I want to share my observations on an interesting second-language learning phenomenon. I coined the term, The Pronunciation Paradox.

What is The Pronunciation Paradox?

Before diving in, here’s a bit of back story. I receive a lot of compliments from French natives about my French. What’s most impressive is that I oftentimes fall into one of three categories:

– “What? I thought you were French.”

– “You have a slight accent, do you come from Québec? Algeria? [insert other Francophone region here].”

– “No, you can’t be American.”

Despite the compliments (and humble-bragging), I’m not perfect in any sense.

I make many international friends here in France, some coming from Italy, Spain, Mexico, the U.S, the U.K, or Germany. Together we talk to French natives and I’d notice how people marveled at me but ignored complimenting the other French-speaking foreigners with me. My friends aren’t bad in any grammatical sense (syntax, semantics, vocabulary), but they do have noticeable foreign accents.

I brainstormed some ideas with a buddy to explain this. We came up with a possible scenario:

– Person A has great pronunciation but makes grammar mistakes and maybe has a lacking vocabulary.

– Person B has great grammar and expresses him or herself well but sounds horrible when speaking.

Who appears more fluent? Those I asked overwhelmingly say Person A.

People see you as more fluent if you have great pronunciation but sub-par grammar as opposed to the inverse situation (sub-par pronunciation but stellar grammar).

Now I don’t have sub-par grammar, but the point still stands. There’s an increased emphasis on pronunciation.

Context is important!!

Don’t abandon grammar just yet.

The Pronunciation Paradox

The Pronunciation Paradox

If you’re learning French for a business or academic setting then you should focus on minimizing grammar errors. If you only want to speak French with friends then emphasize your pronunciation. Oftentimes people let the small grammar mistakes slide in an informal setting, but in a professional context these can be detrimental.

The phenomenon is paradoxical because if you want to improve your French or your impression of sounding fluent, you would probably run straight for a grammar book or try to acquire more vocabulary. I believe that there’s a bigger return on investment if you dedicate more time to how you sound when speaking.

People don’t care what you say – as long as you sound good saying it. There is a bigger return on investment if you dedicate more time to how you sound when speaking. – John Elkhoury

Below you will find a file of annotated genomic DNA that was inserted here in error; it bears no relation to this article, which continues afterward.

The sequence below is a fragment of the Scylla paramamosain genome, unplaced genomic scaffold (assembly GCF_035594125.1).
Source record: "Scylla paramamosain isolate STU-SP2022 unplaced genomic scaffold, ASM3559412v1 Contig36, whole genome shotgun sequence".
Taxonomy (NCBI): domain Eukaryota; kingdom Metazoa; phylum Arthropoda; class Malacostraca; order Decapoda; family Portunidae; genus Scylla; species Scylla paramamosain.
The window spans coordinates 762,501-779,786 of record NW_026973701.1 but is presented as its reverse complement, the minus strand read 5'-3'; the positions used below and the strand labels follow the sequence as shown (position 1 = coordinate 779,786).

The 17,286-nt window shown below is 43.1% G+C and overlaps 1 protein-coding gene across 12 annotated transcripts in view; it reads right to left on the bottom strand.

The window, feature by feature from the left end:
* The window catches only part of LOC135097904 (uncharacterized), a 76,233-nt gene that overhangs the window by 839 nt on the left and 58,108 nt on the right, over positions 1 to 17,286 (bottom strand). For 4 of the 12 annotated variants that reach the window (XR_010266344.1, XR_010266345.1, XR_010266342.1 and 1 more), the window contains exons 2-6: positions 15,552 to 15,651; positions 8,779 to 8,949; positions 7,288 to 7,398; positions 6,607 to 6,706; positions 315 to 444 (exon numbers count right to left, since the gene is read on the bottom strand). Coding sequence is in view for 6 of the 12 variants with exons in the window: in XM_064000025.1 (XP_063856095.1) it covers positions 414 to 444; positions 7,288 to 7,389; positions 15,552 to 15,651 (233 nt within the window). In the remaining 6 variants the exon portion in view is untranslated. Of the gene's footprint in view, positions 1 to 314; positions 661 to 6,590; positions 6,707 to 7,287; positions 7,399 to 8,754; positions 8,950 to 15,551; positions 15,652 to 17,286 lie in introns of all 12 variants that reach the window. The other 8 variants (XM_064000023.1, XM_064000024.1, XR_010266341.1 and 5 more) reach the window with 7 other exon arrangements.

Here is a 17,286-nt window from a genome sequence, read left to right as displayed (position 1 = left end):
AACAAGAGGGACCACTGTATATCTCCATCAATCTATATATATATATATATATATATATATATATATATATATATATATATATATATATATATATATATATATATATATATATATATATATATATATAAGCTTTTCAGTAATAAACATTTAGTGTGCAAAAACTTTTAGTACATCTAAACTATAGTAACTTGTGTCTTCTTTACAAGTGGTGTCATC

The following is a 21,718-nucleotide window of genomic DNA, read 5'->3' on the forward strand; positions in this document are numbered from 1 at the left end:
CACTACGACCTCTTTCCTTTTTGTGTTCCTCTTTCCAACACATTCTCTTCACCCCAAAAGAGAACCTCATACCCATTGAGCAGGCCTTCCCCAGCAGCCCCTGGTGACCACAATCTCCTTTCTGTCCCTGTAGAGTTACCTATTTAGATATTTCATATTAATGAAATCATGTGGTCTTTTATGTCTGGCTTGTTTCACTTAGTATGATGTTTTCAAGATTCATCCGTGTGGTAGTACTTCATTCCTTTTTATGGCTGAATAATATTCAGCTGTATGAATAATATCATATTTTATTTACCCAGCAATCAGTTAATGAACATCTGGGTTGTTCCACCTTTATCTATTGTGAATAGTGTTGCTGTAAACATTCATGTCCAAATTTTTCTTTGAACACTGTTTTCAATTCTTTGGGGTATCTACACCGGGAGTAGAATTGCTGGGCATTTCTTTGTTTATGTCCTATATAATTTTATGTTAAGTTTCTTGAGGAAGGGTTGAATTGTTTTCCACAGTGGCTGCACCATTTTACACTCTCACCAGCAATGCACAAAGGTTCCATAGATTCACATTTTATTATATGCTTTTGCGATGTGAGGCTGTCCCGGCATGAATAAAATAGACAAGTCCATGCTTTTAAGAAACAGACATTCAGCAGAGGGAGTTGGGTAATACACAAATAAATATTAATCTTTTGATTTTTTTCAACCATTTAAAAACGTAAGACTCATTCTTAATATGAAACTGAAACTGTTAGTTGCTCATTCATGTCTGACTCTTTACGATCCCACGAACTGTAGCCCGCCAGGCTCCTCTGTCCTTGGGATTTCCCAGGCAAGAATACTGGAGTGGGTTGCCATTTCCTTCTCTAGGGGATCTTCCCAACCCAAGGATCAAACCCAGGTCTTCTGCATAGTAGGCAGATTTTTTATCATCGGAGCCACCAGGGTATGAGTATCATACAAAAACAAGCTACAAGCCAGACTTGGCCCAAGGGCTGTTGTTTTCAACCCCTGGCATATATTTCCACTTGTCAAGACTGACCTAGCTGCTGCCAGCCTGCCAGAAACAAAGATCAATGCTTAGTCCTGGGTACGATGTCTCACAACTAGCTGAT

Bad pronunciation isn’t the only problem that French learners face. Coupled with a heavy accent comes poor listening-comprehension skills and/or a lack of speaking practice. A wise colleague I work with once said, “Quand on est sourd on est muet.” You can’t expect to pronounce words well without distinguishing sound differences.

Why is this paradox a problem? There exists French fluent individuals who have an atrocious accent. Some examples could be foreign-born French teachers, expatriates living in France, or migrant workers seeking a new home. These people may not habituate or fully internalize some of the pronunciation rules. Does that make them less fluent?

No.

But I do know of instances where language students saw their instructor in a bad light simply because he or she did not have a “native” accent. These students would comment about the instructor behind his or her back. It’s a real issue.

If you need to improve your pronunciation? Here’s my 2,000 word pronunciation guide and here’s an article looking at French phonetics and phonology.

Don’t stress out about this fact though. If your foreign accent doesn’t hold you back and you can be understood then there’s no problem.

The future of The Pronunciation Paradox

My claims currently lack scientific testing from the (psycho)linguistic community. It would be interesting to know to what extent you can modify grammar mastery and pronunciation to achieve an interlocutor where most natives would say, “Ah yes, that lad is fluent!”

There’s also the case of what we’d be modifying. Would researchers tinker with the syntax, semantics, or the lexicon of the “bad-grammar” group? If they choose all three then to what extent will we alter them? Likewise, how would we classify good pronunciation? It varies between foreign languages.

Is this paradox real? If so, what could cause it? I’m hoping that somebody can point me towards more worthwhile (peer-reviewed) sources.


Does The Pronunciation Paradox exist? You tell me your stories.

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